Title: Our Bloody Pearl
Author: D. N. Bryn
Release Date: July 26 2018
Publisher: Avos Publishing
Genre: Fantasy, LGBTQIA+, Steampunk
Goodreads Rating: 4.28 (of 448 ratings)
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The ocean is uncontrollable and dangerous. But to the sirens who swim the warm island waters, it’s a home more than worth protecting from the humans and their steam-propelled ships. Between their hypnotic voices and the strength of their powerful tails, sirens have little to fear.
That is, until the ruthless pirate captain, Kian, creates a device to cancel out their songs.
Perle was the first siren captured, and while all since have either been sold or killed, Kian still keeps them prisoner. Though their song is muted and their tail paralyzed, Perle’s hope for escape rekindles as another pirating vessel seizes Kian’s ship. This new captain seems different, with his brilliant smile and his promises that Kian will never again be Perle’s master. But he’s still a human, and a captor in his own way. The compassion he and his rag-tag human family show can’t be sincere… or can it?
Soon it becomes clear that Kian will hunt Perle relentlessly, taking down any siren in her path. As the tides turn, Perle must decide whether to run from Kian forever, or ride the forming wave into battle, hoping their newfound human companions will fight with them.
Disclaimer: I received this review copy courtesy of the author. I am grateful for the opportunity to review it for my readers, but this will not influence my final rating. All opinions expressed in this review are my own and based solely on the book.
This is easily the best siren book I’ve read. While sirens always seem intriguing, ruthless, and something to be excited about since their connections with mermaids, I have yet to truly read one that I have been quite pleased with – until now. This was exactly what I was hoping this book would be – and more – and gave me an epic diverse pirate gang that was so easy to root for.
The concept was quite intriguing. Perle, our main character and resident ruthless, bloodthirsty siren, is captured by an even more ruthless and bloodthirsty captain, Kian. Kian has figured out how to quiet siren songs, and she is using it to destroy siren populations. When Captain Dejean boards Kian’s boat, he doesn’t find the weapon against sirens – but instead finds Perle. After some hesitant first beginnings, Dejean and Perle form an unlikely bond, and the true adventure begins.
I loved this concept. It was so intriguing, and the story was full of both emotional and physical journeys. To me, this story felt more like a character driven novel, and I love a good one of those. This one really focused on the changing in Perle, Dejean, and even the politics of sirens vs. humans. But trust me, there were still adventures to be had.
Perle was an amazing narrator. Their story was one full of heartbreak and hope. They faced so much torture and abuse from Kian, but when Dejean came along, it provided a chance to begin again although much had changed physically and mentally for them. Dejean was a quirky little character, and I really enjoyed him. He was definitely entertaining, and he honestly felt like a breath of fresh sea air with the amount of hope and light he would bring to the page. Bryn took time to craft detailed and complex main leads.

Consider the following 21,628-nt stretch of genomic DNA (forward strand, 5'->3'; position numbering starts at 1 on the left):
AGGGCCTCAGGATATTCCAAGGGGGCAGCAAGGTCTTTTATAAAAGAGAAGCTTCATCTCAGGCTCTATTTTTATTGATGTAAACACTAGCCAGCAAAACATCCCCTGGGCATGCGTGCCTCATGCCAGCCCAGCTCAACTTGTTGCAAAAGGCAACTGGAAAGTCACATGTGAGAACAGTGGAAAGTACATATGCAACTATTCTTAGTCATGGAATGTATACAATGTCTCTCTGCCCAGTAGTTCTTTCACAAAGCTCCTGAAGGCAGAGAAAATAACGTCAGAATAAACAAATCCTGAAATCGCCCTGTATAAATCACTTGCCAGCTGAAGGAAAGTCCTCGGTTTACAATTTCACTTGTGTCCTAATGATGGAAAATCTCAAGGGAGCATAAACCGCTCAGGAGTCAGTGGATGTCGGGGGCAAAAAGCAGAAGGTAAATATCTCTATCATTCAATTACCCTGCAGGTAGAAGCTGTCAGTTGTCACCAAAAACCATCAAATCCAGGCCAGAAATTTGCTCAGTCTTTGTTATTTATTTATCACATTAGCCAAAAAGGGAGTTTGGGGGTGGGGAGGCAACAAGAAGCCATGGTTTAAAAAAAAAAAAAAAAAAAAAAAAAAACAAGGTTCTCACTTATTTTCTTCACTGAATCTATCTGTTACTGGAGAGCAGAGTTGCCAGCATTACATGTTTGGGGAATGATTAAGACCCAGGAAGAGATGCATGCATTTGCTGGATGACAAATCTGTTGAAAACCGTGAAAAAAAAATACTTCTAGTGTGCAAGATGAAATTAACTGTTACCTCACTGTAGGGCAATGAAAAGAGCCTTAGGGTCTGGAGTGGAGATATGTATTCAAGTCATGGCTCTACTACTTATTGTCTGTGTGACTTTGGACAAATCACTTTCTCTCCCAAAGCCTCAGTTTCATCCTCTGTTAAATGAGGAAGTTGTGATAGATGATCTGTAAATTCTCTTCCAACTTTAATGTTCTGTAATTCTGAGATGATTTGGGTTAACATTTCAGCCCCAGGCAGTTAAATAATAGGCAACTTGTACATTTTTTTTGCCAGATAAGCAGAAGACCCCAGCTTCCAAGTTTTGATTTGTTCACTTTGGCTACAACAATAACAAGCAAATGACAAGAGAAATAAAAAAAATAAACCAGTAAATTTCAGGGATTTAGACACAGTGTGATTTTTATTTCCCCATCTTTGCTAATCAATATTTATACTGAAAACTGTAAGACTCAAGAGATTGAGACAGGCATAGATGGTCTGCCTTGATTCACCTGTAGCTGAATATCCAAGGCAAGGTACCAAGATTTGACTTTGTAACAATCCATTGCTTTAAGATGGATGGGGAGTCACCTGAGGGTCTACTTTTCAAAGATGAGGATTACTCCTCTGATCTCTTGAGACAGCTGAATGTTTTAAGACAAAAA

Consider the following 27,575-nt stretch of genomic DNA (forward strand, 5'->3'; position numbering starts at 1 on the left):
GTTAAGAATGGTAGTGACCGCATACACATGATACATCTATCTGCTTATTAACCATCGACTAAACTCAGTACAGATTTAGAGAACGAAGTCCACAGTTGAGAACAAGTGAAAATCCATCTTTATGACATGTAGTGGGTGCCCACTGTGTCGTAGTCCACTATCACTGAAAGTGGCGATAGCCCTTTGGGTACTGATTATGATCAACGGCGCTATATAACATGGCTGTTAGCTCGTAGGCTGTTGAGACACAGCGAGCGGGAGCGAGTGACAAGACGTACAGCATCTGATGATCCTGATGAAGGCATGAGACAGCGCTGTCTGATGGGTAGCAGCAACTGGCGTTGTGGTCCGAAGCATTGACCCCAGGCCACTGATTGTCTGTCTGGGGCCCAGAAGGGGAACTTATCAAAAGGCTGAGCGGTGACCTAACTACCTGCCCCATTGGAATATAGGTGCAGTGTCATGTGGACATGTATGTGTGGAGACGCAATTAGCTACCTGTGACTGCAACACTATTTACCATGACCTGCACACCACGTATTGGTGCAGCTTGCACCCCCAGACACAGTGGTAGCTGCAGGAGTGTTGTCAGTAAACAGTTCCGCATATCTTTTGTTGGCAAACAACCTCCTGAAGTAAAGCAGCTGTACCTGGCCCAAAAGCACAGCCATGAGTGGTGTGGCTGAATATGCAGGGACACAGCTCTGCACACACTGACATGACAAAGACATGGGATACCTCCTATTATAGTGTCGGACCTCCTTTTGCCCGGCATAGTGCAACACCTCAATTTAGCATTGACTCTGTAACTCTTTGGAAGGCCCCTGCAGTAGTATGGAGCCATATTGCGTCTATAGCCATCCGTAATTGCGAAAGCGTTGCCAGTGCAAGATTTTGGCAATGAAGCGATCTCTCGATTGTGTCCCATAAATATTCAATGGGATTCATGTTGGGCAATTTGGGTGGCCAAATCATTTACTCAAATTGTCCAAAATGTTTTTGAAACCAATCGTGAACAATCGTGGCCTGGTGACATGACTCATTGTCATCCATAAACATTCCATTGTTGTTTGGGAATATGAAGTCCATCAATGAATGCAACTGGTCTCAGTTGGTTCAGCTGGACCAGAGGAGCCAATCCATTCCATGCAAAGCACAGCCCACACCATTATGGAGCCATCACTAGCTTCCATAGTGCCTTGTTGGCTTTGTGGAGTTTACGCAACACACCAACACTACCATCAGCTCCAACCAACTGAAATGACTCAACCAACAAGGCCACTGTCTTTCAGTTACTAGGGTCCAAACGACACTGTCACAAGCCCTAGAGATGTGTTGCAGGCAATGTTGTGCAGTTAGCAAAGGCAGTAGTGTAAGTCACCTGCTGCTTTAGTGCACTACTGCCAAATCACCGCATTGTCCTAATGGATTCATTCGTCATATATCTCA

I also loved Perle and Dejean’s interactions together. It wasn’t just insta friendship/love for them. Perle was distrustful of Dejean at first, as they rightfully should be, but Bryn made it authentic how their friendship should grow over time. It was the care that Bryn took to developing their relationship that really sold me on this book, because it was just so well executed. I lived for the moments that they were back together, and I loved the language that they created to speak to one another. Ugh, the feels.
That being said, I felt like some of the characterization on the other characters struggled for me a bit. I could not get a read on Simone, and I wasn’t a fan of Murielle? I just felt like there was a bit of the “quirky inventor” cliche happening, and I wanted a bit more. I mean, I still enjoyed them, and I just…I wanted a bit more after reading the amazing characterization of Perle and Dejean.
I also love me a good gang book, and this had a pretty good gang. They all worked together wonderfully, and Perle certainly made them their pod. By the end, this diverse group was going to take on anything that stood in their way and I had full faith in them.
Bryn certainly had a good writing style, and they certainly didn’t feel like a debut author. Everything was easy to read, and I enjoyed it. The setting was quite detailed and lush as well. I will say that there was sort of a disconnect at times for me? I think maybe it was to due with the pacing? I’m not quite sure. I would be invested to always come back to the story, but maybe it would just go a little too slow to fully get me in super deep. But it was still quite good, and it really doesn’t detract from the story.
Overall, this was a very good story, and definitely the best siren book that I’ve read.
rating: Ariel because how can I not for a book about sirens?
representation: nonbinary MC (pronouns: they/them), side characters in f/f relationship, physical abuse survivor, sexual abuse survivor (male), sign language users, POC characters (ethnicity not specified exactly and I don’t want to assume), physically disabled MC
content warnings: physical abuse, sexual abuse (in the past – mentioned and not explicitly shown), violence, death, slight gore
read this if you: the best book out of the siren genre I’ve ever read and if you’re looking for a diverse pirate gang
What do you think? Let’s discuss in the comments below!